NATO lives!

Does the world still need (or want) NATO?

From Stephen Walt, Foreign Policy:  [I]t was clear that the class was strongly disposed to favor NATO’s continued existence even before the discussion began, and that view strengthened the more they talked and listened.

I’d attribute this result to several rather obvious factors :

First, NATO has been around for sixty years, and has acquired a nearly iconic status among students and practitioners of foreign policy. Institutionalists often emphasize the "sticky" nature of well-established organizations, and NATO has been such a familiar part of the international landscape that hardly anyone feels comfortable supporting a resolution calling for its dissolution.

Second, NATO doesn’t cost much anymore, and students don’t see a lot of potential benefits from ending it. You know: if it ain’t broke, don’t fix it. The United States doesn’t devote a lot of money to defending Europe (for the obvious reason that there’s no serious threat there), and the Europeans are spending a lot less themselves. Ending the alliance would also involve some short-term costs (e.g., the United States would lose basing rights, etc.), and in a situation like this, the status quo naturally triumphs.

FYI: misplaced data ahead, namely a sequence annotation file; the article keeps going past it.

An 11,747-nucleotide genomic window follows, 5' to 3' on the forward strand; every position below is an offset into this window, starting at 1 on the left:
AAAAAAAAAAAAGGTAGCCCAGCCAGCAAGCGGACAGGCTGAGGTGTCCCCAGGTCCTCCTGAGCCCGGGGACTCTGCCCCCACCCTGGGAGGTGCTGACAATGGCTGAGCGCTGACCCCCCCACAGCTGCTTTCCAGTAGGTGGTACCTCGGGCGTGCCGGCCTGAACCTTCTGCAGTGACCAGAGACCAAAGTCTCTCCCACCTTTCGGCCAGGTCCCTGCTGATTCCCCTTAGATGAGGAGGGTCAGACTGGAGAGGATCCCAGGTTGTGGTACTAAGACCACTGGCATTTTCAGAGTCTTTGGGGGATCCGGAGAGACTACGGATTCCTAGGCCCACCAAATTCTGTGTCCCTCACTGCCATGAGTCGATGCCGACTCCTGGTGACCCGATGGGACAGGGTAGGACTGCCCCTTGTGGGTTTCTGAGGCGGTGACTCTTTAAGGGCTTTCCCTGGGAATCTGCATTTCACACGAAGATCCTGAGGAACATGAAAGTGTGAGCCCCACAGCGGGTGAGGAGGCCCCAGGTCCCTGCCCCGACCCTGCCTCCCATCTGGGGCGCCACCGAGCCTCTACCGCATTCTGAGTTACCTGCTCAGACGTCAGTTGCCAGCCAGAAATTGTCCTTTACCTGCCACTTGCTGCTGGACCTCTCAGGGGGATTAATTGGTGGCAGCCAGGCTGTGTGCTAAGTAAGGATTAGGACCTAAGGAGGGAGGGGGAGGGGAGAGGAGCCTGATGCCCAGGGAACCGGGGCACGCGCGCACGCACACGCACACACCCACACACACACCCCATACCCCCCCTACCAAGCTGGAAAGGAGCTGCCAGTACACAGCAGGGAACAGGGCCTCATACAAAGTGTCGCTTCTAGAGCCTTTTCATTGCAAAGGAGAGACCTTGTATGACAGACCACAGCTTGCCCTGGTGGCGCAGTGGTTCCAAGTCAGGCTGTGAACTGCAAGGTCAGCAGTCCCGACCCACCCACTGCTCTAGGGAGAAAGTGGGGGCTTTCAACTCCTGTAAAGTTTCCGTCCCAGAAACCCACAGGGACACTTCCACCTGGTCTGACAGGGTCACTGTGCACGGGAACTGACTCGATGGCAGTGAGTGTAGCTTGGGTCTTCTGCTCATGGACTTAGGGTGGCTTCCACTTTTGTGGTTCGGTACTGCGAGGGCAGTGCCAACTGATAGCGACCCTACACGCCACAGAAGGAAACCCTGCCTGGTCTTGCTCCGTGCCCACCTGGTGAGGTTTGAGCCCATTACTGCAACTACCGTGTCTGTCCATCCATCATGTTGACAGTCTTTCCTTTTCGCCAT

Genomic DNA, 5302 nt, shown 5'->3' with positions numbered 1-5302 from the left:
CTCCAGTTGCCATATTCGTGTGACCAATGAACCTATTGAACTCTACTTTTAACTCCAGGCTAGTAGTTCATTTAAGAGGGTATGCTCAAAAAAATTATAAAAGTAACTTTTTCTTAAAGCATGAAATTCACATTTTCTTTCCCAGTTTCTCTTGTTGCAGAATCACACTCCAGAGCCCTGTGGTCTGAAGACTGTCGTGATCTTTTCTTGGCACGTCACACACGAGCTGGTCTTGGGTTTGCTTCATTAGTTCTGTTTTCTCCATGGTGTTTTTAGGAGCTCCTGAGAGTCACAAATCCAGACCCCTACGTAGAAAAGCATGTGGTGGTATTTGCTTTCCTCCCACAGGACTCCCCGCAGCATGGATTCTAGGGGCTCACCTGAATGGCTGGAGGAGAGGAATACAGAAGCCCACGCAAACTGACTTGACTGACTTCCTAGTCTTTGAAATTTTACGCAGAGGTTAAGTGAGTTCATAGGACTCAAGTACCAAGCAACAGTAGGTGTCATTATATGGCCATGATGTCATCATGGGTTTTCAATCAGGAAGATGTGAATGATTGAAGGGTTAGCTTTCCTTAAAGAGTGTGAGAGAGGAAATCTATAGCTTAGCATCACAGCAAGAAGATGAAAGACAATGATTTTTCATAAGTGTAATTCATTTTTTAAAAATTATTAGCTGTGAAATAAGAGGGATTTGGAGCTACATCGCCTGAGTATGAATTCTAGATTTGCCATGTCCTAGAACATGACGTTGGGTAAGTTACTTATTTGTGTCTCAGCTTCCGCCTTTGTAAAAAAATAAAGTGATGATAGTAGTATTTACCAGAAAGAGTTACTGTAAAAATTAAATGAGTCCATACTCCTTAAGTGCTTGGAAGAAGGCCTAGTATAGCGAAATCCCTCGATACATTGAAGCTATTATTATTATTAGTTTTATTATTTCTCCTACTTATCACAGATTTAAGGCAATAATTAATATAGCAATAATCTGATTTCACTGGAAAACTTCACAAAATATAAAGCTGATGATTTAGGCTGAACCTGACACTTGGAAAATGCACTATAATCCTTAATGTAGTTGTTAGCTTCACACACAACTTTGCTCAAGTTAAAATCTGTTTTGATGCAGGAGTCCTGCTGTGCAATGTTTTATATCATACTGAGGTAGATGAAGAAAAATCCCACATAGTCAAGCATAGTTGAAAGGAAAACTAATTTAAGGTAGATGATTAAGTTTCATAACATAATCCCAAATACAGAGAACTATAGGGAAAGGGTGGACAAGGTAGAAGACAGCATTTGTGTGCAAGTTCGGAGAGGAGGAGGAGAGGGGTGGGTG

Third, many people still see NATO as an insurance policy against a deteriorating security environment in Europe, and (for Americans) as a way to retain political influence there. Dissolving NATO could lead to renewed security competition within Europe, or it might encourage the European countries to get serious about a common foreign and security policy. Neither of these outcomes is attractive from Washington’s perspective: The United States doesn’t like trouble in Europe, but it also doesn’t want the trouble that a more united Europe could cause. NATO’s continued existence helps avert both of these negative possibilities.  (photo: Georges Gobet/AFP/Getty)

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